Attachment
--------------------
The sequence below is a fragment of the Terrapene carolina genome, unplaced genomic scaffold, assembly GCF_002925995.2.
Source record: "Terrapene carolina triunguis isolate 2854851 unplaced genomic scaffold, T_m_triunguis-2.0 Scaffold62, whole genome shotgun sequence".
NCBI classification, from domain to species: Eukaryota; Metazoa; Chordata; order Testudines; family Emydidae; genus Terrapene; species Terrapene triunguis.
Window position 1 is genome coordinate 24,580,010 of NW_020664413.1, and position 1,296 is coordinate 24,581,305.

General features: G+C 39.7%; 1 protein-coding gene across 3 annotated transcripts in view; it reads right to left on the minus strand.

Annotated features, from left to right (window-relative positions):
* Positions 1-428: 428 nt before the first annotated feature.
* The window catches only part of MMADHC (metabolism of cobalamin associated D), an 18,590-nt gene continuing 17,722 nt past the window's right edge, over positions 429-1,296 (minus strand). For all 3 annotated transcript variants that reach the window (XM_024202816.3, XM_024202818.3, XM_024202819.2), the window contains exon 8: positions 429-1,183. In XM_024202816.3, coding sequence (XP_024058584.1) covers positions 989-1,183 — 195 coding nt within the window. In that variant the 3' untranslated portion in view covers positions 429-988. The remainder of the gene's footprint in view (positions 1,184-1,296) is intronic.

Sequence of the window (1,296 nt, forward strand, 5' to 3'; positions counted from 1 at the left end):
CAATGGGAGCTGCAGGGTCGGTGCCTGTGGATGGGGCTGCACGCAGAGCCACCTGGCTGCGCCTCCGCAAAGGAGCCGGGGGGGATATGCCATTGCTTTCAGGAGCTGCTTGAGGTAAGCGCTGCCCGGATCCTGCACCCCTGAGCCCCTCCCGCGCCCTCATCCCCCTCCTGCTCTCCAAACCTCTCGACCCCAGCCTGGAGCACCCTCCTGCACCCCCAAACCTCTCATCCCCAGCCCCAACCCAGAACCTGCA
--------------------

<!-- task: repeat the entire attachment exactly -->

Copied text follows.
The sequence below is a fragment of the Terrapene carolina genome, unplaced genomic scaffold, assembly GCF_002925995.2.
Source record: "Terrapene carolina triunguis isolate 2854851 unplaced genomic scaffold, T_m_triunguis-2.0 Scaffold62, whole genome shotgun sequence".
NCBI classification, from domain to species: Eukaryota; Metazoa; Chordata; order Testudines; family Emydidae; genus Terrapene; species Terrapene triunguis.
Window position 1 is genome coordinate 24,580,010 of NW_020664413.1, and position 1,296 is coordinate 24,581,305.

General features: G+C 39.7%; 1 protein-coding gene across 3 annotated transcripts in view; it reads right to left on the minus strand.

Annotated features, from left to right (window-relative positions):
* Positions 1-428: 428 nt before the first annotated feature.
* The window catches only part of MMADHC (metabolism of cobalamin associated D), an 18,590-nt gene continuing 17,722 nt past the window's right edge, over positions 429-1,296 (minus strand). For all 3 annotated transcript variants that reach the window (XM_024202816.3, XM_024202818.3, XM_024202819.2), the window contains exon 8: positions 429-1,183. In XM_024202816.3, coding sequence (XP_024058584.1) covers positions 989-1,183 — 195 coding nt within the window. In that variant the 3' untranslated portion in view covers positions 429-988. The remainder of the gene's footprint in view (positions 1,184-1,296) is intronic.

Sequence of the window (1,296 nt, forward strand, 5' to 3'; positions counted from 1 at the left end):
CAATGGGAGCTGCAGGGTCGGTGCCTGTGGATGGGGCTGCACGCAGAGCCACCTGGCTGCGCCTCCGCAAAGGAGCCGGGGGGGATATGCCATTGCTTTCAGGAGCTGCTTGAGGTAAGCGCTGCCCGGATCCTGCACCCCTGAGCCCCTCCCGCGCCCTCATCCCCCTCCTGCTCTCCAAACCTCTCGACCCCAGCCTGGAGCACCCTCCTGCACCCCCAAACCTCTCATCCCCAGCCCCAACCCAGAACCTGCA